Tempe, AZ November 14, 2001 America West Airlines is adopting an e-sourcing platform as part of the carrier's ongoing program to reduce its expenses, and the company's experience to date with reverse auctions offer some pointed lessons for companies looking to adopt new technologies in the face of challenging financial times.
The times are indeed challenging for the airline industry, which has seen business drop off precipitously since the September 11 terrorist attacks in New York and Washington. America West, the eighth-largest U.S. air carrier, made news yesterday when it became the first airline to apply for U.S. government loan guarantees to help the company overcome the industry's slump.
But America West had been exploring its e-sourcing options for months before the September events, and the airline announced today that it will use MaterialNet's Custom Procurement Management System (CPMS) for online sourcing. Initially, the airline will use e-sourcing to buy products and services such as hotel rooms, crew transportation services, in-flight products, cleaning services, computers and equipment. Future plans call for the airline to expand its use of CPMS to purchases in other areas.
Delivered on an application service provider (ASP), CPMS provides a Web-based suite of e-sourcing tools that includes auction, electronic request for information (eRFI), order management and award notification, document management and analytic capabilities.
The initial agreement, terms of which were not disclosed, covers one year's use of the CPMS, with an option to renew for another year. MaterialNet won out over 15 e-sourcing competitors that the airline declined to name.
The airline ran trial reverse auctions with CPMS in August and September, working with a limited number of suppliers, and the pilot Web site set up for the trials is ready to be rolled into a permanent site once America West's logo and color scheme are added, according to Michael Inman, director of general purchasing for the airline. "It's just a matter of branding at this point," Inman said.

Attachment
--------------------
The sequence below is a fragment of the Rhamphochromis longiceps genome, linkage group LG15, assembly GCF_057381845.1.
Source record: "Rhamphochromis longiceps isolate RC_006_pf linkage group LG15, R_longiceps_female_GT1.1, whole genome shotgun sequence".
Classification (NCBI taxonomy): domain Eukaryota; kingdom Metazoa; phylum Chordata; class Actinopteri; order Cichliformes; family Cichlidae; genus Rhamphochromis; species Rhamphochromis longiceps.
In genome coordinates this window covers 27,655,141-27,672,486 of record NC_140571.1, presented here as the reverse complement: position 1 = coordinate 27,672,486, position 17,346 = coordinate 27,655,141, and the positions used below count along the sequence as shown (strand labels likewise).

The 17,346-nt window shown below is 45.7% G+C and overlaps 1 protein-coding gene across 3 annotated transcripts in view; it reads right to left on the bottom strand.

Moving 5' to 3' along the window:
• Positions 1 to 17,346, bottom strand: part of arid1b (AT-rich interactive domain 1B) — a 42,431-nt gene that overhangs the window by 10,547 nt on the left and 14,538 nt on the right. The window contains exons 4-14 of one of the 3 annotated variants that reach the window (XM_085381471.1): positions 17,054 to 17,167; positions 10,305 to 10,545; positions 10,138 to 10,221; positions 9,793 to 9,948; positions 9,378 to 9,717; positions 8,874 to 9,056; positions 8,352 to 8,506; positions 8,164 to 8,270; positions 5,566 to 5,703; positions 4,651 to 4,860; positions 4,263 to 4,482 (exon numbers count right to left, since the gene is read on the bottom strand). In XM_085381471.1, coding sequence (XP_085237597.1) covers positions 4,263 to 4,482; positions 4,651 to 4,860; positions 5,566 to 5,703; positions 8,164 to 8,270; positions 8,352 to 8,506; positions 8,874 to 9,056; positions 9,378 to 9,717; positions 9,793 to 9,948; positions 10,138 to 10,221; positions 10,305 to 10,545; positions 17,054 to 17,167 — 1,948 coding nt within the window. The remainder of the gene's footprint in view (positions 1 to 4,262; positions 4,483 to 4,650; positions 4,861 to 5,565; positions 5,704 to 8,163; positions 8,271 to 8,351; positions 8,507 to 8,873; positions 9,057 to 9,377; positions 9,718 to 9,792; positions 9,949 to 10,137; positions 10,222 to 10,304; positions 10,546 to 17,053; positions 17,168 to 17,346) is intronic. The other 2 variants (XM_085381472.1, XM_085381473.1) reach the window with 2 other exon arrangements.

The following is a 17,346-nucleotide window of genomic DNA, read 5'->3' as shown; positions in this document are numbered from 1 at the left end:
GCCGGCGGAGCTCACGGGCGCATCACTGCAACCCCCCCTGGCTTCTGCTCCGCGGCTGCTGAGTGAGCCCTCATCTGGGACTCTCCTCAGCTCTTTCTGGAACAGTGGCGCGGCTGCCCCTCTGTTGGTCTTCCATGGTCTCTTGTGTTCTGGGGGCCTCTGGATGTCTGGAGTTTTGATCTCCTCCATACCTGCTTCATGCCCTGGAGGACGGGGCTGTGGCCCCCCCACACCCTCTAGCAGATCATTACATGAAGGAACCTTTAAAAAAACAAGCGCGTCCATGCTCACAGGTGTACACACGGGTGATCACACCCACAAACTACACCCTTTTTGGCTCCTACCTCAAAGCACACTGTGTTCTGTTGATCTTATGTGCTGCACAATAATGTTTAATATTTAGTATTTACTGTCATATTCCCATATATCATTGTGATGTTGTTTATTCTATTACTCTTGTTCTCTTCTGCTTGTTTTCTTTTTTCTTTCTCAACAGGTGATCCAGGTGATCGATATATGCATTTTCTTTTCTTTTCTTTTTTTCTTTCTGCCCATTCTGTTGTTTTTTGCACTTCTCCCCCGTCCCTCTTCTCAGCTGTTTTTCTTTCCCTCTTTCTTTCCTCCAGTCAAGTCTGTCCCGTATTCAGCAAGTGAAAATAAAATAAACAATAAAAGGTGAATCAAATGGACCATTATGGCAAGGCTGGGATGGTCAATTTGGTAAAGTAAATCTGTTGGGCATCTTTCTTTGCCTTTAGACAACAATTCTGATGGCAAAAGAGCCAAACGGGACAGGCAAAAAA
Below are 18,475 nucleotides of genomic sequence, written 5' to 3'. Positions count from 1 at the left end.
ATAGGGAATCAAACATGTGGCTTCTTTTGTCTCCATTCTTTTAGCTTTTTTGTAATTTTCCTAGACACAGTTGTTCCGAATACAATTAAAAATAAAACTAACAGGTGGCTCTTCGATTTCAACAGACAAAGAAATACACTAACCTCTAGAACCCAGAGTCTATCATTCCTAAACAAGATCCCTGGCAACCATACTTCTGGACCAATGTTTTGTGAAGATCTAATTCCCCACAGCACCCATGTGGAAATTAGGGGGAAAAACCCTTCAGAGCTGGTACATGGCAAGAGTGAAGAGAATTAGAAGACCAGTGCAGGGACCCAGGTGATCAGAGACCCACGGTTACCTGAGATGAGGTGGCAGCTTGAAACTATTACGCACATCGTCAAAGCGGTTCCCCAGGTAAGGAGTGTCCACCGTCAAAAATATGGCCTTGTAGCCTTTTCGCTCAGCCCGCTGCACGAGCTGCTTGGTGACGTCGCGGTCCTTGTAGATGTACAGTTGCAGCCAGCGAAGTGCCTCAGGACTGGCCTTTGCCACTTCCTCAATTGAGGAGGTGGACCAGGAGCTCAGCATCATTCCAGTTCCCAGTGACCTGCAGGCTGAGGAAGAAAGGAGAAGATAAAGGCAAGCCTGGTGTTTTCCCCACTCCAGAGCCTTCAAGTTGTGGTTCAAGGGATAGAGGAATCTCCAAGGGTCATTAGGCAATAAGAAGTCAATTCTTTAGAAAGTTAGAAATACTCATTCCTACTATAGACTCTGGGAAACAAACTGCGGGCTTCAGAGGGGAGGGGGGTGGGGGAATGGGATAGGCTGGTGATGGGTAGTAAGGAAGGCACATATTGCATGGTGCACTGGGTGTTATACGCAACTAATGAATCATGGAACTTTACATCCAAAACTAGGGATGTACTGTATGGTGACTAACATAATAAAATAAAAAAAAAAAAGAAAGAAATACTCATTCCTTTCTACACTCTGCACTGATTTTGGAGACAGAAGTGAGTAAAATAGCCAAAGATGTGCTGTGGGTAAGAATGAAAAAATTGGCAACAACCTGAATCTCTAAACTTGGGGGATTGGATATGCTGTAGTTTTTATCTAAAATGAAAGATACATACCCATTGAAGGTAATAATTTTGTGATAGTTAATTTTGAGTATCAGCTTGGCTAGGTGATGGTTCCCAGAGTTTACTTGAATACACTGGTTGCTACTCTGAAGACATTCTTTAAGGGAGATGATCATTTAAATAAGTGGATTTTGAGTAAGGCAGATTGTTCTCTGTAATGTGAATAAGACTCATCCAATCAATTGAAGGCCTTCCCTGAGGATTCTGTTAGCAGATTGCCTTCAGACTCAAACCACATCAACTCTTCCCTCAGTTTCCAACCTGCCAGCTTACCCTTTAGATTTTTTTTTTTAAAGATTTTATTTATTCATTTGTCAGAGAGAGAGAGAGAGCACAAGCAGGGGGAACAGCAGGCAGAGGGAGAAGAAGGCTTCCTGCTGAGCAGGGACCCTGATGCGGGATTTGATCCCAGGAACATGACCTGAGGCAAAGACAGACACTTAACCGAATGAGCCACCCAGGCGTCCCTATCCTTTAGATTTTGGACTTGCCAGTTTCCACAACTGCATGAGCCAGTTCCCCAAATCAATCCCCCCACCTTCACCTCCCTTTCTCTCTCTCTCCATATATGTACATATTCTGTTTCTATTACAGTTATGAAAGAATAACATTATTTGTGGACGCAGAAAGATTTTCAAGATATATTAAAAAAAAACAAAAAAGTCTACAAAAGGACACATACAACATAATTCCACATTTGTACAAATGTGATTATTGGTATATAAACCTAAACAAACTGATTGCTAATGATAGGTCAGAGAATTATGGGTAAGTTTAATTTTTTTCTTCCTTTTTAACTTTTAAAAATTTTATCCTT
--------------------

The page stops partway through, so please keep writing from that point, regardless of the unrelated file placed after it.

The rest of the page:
America West, which says it currently is losing $1 million a day, is measuring its return on investment (ROI) in the simplest of terms: price before an auction versus price after. However, the airline does not have a specific target for percentage savings that it expects across the board, Inman explains, because of the variability of factors influencing the outcome of the reverse auctions the airline is holding. "Every auction is different," Inman says. "You can have a good auction with two suppliers if those two suppliers are very competitive. You could have a bad auction with 20 suppliers if you just had one that was very competitive and the rest were high priced."
The airline has seen varying levels of ROI on the auctions that it has run to date. "We've had events that have saved us 3 percent, and we've had events that have saved us 60 percent," Inman says.
The key to ensuring a "good" auction, says Inman who has been using the online auction tool since the mid-1990s when he worked at an automaker is to do your homework before the actual event, identifying suppliers and preparing the suppliers for the auction. "There is ... more time and effort going into the pre-event than into the event itself," he explains.
America West is also realizing process cost savings. Again, Inman explains: "A buyer might spend three to four weeks setting a target and the suppliers will respond, and they'll set a lower target and the suppliers will respond again, in effect having their own reverse auction but holding it off-line. It does take weeks for that process to happen. In an online event, we've found that suppliers can get to their bottom price in a matter of 20 to 30 minutes."